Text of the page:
Radiology can serve as a ‘force’ to steer conversation on world’s fastest growing social media app

Radiologists could potentially serve as a “force” to steer conversations on TikTok, the world’s fastest growing social media application, researchers urged on Sunday.

Around since 2017, the video-based platform has skyrocketed in popularity, with more than 500 million active users and 1 billion downloads. Yet, few in the specialty utilize it, NYU Langone Health experts noted. Scouring the platform for radiology-related content, they pinpointed just 187 users talking about the profession, with only 5% identified as radiologists or trainees.

Corresponding author Vinay Prabhu, MD, and colleagues believe there is opportunity for physicians in imaging to harness this novel social media tool for myriad uses, before most others in medicine. They see “huge potential,” with some individual posts generating 1 million-plus views and hundreds of comments.

“Our findings describe an important and timely opportunity for radiologists to be early adopters of this popular platform in order to generate clinically oriented content, engage professionally, and discuss contemporary topics,” Prabhu, a clinical assistant professor at New York University who specializes in abdominal imaging, and colleagues wrote Nov. 15 in Current Problems in Diagnostic Radiology.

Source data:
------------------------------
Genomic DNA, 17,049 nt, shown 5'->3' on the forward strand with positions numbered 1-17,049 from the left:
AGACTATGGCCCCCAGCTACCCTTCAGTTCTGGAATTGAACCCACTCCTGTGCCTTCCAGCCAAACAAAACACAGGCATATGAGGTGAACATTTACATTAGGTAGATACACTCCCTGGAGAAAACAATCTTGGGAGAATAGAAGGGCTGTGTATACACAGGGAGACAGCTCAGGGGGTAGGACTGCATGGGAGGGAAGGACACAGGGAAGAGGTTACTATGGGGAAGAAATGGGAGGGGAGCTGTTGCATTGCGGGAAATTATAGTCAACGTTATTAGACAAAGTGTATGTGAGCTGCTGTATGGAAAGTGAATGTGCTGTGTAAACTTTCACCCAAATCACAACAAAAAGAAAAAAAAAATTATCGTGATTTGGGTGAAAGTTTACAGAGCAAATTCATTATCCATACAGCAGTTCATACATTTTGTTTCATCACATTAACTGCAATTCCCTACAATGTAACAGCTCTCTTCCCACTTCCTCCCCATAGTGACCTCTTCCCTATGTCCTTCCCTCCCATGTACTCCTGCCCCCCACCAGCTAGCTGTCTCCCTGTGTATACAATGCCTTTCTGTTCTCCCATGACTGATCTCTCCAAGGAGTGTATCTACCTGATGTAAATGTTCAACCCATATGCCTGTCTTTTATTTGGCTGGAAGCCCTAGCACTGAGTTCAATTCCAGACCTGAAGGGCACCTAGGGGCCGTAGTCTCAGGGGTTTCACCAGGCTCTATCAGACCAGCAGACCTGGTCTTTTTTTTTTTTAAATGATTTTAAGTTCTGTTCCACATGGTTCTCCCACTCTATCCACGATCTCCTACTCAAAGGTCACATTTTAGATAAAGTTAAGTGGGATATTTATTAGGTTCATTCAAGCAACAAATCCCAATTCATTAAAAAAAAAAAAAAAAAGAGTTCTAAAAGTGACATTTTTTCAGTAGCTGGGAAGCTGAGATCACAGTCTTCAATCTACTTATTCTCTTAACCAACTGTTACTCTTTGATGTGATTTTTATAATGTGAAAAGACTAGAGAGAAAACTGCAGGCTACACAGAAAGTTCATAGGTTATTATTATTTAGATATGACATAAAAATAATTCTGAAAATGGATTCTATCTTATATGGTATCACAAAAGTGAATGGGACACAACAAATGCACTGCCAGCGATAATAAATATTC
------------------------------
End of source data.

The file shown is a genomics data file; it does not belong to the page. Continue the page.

To reach their conclusions, researchers retrieved the top 300 TikTok posts by querying the word “radiology.” They further categorized this information, looking at publicly available profiles to determine number of followers and posts, comments, etc.

Prabhu et al. unearthed 284 radiology-related posts, broadcast by 187 users with a median of 119 followers. The vast majority (81%) were nonphysician imaging personnel, while just nine were identified as actual radiologists. However, researchers noted that rad-posted videos had greater engagement, producing a median of 3,643 views compared to 1,282 for non-MD posters.

The majority of TikTok posts were work-related at 65%, followed by clinical topics (24%), personal matters (11%), or promotional information (1%). Roughly 38% of updates mentioned the pandemic, which increased to 48% after the first U.S. case, and coronavirus-related updates garnered significantly more comments than those that did not, signaling an opening.

“During the ongoing COVID-19 pandemic, safe social distancing practices have challenged our social connections, making it harder to forge bonds via direct contact with those at work,” Prabhu and co-authors wrote. “With its large nonphysician user base, TikTok provides radiologists a unique opportunity to safely engage nonphysician radiology personnel, actively facilitating interdisciplinary discussion during times of social distance, as these groups post videos and play, comment on, and like one another's videos.”

Read much more on their findings in CPIDR here.